Harbor faces environmental impact

To view the full special report from the Cayman Compass on the cruise dock debate, visit the Compass Data Desk. 

The debate over a new cruise port in George Town Harbour is a balancing act between the protection of the coral reef ecosystem and overdue upgrades to cruise facilities, a driving industry for the Cayman economy. If economics is the deciding factor, policymakers will have to weigh the value of dive and snorkel sites such as Eden Rock and Cheeseburger Reef against updated facilities for cruise ships and the ability to attract the massive new Oasis and Quantum-class vessels.

A new environmental impact statement attempts to address these questions, or at least give people the basic information they need to decide for themselves. To call the report, released in June, an “environmental statement” is a bit of a misnomer. The 400-page document analyzes the economics of the various industries, impacts on traffic along the George Town waterfront, how the proposed dock would change wave patterns and how it could affect flooding during a nor’wester.

“The spatial extent and volume of dredging, the potential requirement for offshore disposal of excess dredged materials and the associated potential negative impacts (both direct and indirect) on the coral reefs in this area were deemed to be critical considerations with respect to the anticipated impacts of project construction on the natural environment,” the consultants wrote in the detailed technical report.

Consultants with W.F. Baird & Associates Coastal Engineers Ltd. took each basic question – the best dredging method, whether the coral heads could be moved, how bad cruise tourists are at crossing the street – and broke down the basic facts. In some cases the report makes recommendations to mitigate problems, going so far as to present a modified alternative to the port design, shifting the piers south and expanding the dock out to cause less damage to the reef.

There are some undisputed facts about the proposal. Relatively healthy coral immediately off the waterfront, a unique treat for shore divers, would have to be removed. Fifteen acres of reef and associated habitat would be destroyed, including two coral species listed as critically endangered and another four listed as threatened. Another 15 to 20 acres in Cheeseburger Reef and Eden Rock would face potential degradation from increased stress during the estimated 36 months of construction.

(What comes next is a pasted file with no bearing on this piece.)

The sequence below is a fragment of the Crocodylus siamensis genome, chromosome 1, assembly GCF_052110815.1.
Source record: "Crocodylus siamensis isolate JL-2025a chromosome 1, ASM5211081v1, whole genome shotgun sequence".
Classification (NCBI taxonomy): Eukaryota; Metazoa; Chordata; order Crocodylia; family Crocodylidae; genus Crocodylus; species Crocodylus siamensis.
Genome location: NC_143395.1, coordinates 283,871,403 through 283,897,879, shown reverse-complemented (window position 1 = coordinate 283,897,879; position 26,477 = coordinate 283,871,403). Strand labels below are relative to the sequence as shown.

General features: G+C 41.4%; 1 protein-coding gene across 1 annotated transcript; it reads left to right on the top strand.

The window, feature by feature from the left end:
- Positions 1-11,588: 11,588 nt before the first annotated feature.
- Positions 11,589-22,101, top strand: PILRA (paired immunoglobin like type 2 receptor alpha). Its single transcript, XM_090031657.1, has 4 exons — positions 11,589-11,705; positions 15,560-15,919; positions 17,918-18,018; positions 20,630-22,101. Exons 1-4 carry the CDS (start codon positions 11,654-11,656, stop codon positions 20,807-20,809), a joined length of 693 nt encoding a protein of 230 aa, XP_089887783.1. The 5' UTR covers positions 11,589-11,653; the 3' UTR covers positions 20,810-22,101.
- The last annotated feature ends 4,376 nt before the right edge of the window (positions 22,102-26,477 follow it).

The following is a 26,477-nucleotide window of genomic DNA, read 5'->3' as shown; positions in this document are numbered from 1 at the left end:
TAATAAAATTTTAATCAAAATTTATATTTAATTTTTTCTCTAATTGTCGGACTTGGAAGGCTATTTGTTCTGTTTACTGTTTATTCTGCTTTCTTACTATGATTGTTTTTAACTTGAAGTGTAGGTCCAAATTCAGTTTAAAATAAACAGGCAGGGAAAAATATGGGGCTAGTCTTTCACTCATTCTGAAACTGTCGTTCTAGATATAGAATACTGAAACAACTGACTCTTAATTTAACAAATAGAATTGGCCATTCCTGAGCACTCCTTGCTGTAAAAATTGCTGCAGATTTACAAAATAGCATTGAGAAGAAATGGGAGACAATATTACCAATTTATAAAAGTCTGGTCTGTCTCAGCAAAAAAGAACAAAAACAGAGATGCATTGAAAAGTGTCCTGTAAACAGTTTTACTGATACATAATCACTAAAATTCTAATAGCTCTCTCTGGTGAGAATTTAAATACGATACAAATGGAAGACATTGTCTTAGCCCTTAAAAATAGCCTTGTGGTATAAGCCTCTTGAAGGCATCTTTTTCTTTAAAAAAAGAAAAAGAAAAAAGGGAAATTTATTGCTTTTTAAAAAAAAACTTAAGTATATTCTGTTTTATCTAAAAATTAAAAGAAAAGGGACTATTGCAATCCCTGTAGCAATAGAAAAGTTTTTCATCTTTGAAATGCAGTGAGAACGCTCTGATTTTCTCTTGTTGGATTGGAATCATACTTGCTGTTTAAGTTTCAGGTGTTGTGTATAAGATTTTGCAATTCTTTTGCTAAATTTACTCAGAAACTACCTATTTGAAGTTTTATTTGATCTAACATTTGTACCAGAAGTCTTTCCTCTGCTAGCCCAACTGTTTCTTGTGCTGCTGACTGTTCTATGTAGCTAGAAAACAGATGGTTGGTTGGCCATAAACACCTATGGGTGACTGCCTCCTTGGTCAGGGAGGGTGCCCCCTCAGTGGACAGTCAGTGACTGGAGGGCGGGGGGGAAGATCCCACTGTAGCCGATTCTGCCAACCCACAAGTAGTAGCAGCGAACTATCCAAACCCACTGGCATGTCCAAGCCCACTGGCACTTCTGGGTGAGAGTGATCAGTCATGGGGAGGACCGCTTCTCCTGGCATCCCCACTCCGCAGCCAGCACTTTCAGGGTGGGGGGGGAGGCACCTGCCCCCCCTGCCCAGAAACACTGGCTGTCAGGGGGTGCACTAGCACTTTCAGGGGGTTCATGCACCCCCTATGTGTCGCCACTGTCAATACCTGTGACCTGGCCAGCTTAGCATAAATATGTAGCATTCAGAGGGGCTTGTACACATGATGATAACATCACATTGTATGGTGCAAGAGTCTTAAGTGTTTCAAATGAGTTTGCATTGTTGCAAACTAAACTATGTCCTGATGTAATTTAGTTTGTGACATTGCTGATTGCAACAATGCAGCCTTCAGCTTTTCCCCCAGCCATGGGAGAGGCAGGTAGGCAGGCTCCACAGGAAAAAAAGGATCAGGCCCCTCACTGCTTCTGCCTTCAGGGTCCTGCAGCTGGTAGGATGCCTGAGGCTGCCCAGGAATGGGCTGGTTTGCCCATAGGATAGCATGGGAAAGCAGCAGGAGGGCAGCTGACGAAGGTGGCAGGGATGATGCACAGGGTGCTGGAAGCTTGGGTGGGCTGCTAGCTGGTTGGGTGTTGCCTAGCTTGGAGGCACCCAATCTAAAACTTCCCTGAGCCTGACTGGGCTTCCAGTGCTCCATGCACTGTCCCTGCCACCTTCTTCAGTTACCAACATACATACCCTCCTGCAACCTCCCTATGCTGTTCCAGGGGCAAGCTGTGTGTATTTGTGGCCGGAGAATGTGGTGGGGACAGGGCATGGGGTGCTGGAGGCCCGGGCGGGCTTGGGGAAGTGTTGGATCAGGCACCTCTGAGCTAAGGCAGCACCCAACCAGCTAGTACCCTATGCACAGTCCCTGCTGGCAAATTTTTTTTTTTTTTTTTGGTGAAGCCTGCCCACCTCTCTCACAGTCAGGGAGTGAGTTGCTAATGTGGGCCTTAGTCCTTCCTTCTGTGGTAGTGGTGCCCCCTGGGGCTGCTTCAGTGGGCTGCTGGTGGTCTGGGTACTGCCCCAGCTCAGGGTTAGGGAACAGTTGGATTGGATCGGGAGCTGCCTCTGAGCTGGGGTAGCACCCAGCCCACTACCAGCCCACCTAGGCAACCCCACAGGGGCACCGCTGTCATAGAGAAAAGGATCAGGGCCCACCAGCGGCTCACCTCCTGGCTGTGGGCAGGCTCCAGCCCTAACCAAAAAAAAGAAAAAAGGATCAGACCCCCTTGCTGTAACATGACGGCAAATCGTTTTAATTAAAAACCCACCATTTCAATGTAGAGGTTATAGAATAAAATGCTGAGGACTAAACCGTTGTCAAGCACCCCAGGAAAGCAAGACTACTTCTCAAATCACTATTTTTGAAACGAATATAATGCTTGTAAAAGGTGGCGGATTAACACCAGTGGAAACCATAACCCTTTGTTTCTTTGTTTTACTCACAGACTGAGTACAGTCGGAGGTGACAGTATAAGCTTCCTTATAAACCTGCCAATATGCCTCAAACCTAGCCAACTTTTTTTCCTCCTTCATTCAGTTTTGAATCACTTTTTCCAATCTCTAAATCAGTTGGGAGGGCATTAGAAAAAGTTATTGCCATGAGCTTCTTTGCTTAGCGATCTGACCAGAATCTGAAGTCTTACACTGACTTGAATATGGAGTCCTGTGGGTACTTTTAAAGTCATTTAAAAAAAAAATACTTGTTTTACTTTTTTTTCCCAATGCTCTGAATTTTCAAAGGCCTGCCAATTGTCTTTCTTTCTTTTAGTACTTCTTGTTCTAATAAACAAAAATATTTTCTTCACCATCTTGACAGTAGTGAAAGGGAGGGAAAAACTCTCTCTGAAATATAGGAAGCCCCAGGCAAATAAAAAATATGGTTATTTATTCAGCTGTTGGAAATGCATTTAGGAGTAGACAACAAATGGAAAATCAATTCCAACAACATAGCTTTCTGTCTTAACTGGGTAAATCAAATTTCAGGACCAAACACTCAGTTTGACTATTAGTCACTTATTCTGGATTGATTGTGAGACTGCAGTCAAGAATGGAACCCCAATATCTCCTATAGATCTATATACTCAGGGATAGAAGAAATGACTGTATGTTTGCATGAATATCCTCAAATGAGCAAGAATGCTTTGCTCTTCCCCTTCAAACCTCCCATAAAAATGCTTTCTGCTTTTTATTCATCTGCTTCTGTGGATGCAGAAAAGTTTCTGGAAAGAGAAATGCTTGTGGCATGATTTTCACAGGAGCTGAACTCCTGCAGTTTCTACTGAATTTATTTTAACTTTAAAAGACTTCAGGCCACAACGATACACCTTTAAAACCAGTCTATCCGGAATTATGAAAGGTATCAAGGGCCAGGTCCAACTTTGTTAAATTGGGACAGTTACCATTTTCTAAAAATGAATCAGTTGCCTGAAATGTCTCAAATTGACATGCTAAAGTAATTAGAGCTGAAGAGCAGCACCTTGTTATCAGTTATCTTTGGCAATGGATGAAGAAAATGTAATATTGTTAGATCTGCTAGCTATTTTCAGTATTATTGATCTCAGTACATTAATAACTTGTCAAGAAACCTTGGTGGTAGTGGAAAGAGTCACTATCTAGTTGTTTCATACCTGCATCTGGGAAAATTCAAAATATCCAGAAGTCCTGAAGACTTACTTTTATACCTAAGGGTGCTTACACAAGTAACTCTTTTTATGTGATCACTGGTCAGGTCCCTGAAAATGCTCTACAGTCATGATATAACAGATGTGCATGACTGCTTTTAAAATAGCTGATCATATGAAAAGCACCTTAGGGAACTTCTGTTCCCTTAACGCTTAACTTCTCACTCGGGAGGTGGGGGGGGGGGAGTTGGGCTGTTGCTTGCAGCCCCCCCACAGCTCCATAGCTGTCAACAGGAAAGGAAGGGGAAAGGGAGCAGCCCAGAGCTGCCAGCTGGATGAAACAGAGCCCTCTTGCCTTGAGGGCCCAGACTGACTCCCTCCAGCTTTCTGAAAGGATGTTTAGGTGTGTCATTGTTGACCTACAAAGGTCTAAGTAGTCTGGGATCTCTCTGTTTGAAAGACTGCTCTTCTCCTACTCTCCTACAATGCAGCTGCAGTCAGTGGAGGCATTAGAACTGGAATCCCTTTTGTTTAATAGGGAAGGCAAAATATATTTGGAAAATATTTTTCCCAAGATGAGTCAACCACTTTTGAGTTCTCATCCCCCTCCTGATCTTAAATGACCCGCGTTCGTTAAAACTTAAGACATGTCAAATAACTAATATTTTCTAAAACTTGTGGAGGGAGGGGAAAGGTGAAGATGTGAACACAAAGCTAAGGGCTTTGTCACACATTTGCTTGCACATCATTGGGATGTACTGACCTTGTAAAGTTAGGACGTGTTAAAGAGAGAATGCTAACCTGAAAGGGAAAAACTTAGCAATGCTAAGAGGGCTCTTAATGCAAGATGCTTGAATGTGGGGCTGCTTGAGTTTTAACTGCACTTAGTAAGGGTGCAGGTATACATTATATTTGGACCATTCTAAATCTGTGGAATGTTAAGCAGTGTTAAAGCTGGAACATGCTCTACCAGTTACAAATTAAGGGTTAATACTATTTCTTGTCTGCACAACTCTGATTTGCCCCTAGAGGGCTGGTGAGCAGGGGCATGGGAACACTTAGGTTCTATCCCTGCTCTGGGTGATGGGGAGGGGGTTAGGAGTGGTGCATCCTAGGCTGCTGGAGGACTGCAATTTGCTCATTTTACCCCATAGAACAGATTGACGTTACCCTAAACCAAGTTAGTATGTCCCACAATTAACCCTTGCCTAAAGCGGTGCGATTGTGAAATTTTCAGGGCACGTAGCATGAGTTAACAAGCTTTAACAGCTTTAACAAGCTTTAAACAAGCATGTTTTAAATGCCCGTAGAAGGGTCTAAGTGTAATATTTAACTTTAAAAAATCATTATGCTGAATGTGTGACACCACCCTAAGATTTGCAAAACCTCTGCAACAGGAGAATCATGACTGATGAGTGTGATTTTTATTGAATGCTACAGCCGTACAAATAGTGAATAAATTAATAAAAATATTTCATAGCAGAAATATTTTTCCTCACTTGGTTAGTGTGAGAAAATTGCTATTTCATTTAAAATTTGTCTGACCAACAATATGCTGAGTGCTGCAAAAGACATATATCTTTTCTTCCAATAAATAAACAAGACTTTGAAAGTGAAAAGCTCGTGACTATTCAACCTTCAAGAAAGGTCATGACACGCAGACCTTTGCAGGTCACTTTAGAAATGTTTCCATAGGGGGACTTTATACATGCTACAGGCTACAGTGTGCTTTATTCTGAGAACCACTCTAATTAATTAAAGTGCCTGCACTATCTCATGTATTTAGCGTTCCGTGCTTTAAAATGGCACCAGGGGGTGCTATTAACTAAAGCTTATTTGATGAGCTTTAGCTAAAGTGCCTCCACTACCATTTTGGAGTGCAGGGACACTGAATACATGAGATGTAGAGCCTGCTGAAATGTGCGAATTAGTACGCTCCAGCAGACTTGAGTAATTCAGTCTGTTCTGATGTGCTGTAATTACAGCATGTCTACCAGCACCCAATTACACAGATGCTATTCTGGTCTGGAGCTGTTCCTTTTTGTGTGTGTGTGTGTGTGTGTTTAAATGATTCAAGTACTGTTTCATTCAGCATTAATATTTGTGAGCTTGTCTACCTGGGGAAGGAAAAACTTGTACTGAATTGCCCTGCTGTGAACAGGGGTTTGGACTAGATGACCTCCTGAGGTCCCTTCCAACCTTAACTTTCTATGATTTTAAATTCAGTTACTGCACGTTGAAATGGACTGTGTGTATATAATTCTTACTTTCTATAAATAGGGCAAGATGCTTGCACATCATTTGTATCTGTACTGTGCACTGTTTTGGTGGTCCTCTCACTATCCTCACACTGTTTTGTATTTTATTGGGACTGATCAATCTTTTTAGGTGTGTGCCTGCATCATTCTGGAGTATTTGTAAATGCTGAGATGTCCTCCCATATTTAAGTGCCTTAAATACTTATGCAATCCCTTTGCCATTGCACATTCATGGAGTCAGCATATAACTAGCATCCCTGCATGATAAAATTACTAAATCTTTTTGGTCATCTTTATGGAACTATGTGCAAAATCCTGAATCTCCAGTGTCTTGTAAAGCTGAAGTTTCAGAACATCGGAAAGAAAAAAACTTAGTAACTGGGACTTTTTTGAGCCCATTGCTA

Tourism accounts for almost a quarter of the Cayman Islands’ economic activity, and about 85 percent of those tourists come from ships, mainly cruise ships. Cruise companies are building more large ships for service in the Caribbean, and those ships will not stop in Cayman without a pier, due to the time it takes to load upwards of 6,000 people onto tenders for the ride to shore.

Then there are some elements that nobody has an answer for, at least not yet. The consultants do not know what exactly is beneath the seafloor and whether or not it will be strong enough to hold the piers through a potential earthquake or hurricane.

Dollars and cents

The consultants estimate cruise traffic would increase one to three percent per year, but the report notes that they do not anticipate more passengers actually leaving the ships and coming to shore. “The estimated peak disembarkation rate with four cruise ships at berth is 5,500-6,500 passengers per hour; this is similar to the capacity of the existing tender operation,” the report stated.

With space for four ships in port, there would be no work for tender companies to ferry passengers to shore. When there are more than four ships in, passengers will still need a ride to the waterfront, but that doesn’t happen very often.

While tendering jobs would be lost, the port would need to hire people to help manage and operate the bigger port. Ships would need tug and pilot boats to get in and out.

The report estimates cruise ship passengers spend about $115 million each year in Cayman.

An earlier business case report estimates the new port, once complete, would create 1,000 full-time jobs and bring almost $1.2 billion to the Cayman economy over the 20-year lifespan of the port.

The report quantified potential negative impacts.

“A key finding of the EIA is that the marine resources in [George Town harbor] have a significant economic value,” the report states. The consultants estimate the underwater resources in the harbor bring $19 to 22 million a year in economic value.

“Project construction and operation will result in damage to the marine ecosystem within George Town harbor, with associated adverse impacts on the goods and services provided by the marine ecosystem. Revenues generated by water sports businesses, which rely on tourism and recreation opportunities provided by the marine resources within George Town harbor, will also be adversely affected,” the consultants predicted.

The report estimated a loss of $6.5 to $9 million per year, based on current spending, from the damage to the reefs and shipwrecks. That translates to somewhere between $100 and $165 million over 20 years.

One other factor, the report noted: “Increased volume in cruise tourism may deter stay-over visitors from visiting George Town on days when ships call; as stay-over tourists spend more than three times what cruise visitors spend, this suggests the potential for significant, long-term negative impacts, particularly given the limited carrying capacity of certain natural attractions, such as Stingray City.”

To view the full special report from the Cayman Compass on the cruise dock debate, visit the Compass Data Desk. 

The underwater environment is a prime draw for cruise ship visitors.
The underwater environment is a prime draw for cruise ship visitors. – Photo: Justin Uzzell